By Jenny Stephens, Executive Director,Â North Penn Puppy Mill Watch
Final passage of house bill 39, the counterpart to last year’s HB 2525 (and previously numbered HB 2532 in 2008) passed the House today with a vote of 179 for and 10 against the legislation.Â The bill provides that only veterinarians my perform specific medical procedures on canines including c-section births, tail docking after five days of age, ear cropping, removal of dewclaws after five days of age and the infamous "debarking" known to occur most frequently at commercial canine breeding kennels.
The bill, when originally introduced, passed the house unanimously but was amended by Senator Brubaker in the senate Agriculture and Rural Affairs committee.
Voting NO in the final House vote were:Â Causer, Creighton, Ellis, Hutchinson, Metzgar, Oberlander, Pyle, Smith, Sonney and Stevenson.
Without a doubt, the newly passed legislation, an addition to Section 5511 of the crimes code, is a new tool for the good guys.Â Proof of a veterinarian having performed these procedures must be available and presented by the dog’s owner upon request by a humane society police officer during the time period when the wounds associated with the procedure(s) are healing.
Unfortunately, the ability for a dog warden to also enforce this section of the crimes code in counties where there is no badged humane officer was deleted from the text of the bill by the Senate.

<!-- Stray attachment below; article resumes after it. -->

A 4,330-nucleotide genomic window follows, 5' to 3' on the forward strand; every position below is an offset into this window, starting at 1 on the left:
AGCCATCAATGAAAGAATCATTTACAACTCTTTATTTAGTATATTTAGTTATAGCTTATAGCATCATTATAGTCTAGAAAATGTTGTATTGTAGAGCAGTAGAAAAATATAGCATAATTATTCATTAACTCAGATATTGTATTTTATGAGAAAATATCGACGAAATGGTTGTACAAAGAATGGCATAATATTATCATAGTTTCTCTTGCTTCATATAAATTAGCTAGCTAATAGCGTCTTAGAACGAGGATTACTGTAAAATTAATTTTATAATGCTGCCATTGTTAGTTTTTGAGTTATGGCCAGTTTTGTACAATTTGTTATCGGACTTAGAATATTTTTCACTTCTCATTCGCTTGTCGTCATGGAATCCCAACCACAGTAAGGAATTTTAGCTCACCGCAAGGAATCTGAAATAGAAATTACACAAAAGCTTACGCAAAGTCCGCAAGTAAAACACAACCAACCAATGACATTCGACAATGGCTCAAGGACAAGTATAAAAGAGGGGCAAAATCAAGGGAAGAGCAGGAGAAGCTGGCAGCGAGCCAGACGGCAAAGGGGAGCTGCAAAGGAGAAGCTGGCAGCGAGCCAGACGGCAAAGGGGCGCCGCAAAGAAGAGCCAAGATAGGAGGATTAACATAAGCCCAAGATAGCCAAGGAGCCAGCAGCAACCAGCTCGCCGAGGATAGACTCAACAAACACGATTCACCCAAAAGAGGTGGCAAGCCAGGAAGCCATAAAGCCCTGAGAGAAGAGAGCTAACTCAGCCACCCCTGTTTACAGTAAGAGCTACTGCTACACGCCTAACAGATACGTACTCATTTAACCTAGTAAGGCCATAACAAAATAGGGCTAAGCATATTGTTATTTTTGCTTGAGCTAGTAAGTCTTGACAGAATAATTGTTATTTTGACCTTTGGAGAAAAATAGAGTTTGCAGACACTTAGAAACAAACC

There are two possible problems with the newly passed HB 39:
Â 1)Â typical debarking performed by commercial breeders involves no incision
Â and creates no wound.Â Therefore, a dogÂ debarked by having a pipe shoved
Â down its throat will never show any evidence that the vocal cords have been
Â crushed.Â No wound equals no request for proof equals no way to deter this
Â crude means of debarking;
Â 2)Â in counties where there is no humane society police officer and where
Â wardens entering kennels see dogs with fresh wounds and/or suspect "back of
Â the barn" debarking, there will be no way to enforce the new laws as wardens
Â will not be permitted to ask for proof of a veterinarian having performed
Â the procedures.
Once again, thanks to the senate Agriculture and Rural Affairs committee, aÂ good piece of legislation that would have helped protect dogs in large scaleÂ commercial breeding kennels was watered down and provides loopholes forÂ those who would abuse animals for the sake of profit.
Thanks is due, however, to the house members who attempted to protect theÂ dogs by introducing the legislation and who continue to have the bestÂ interests of the mill dogs at heart.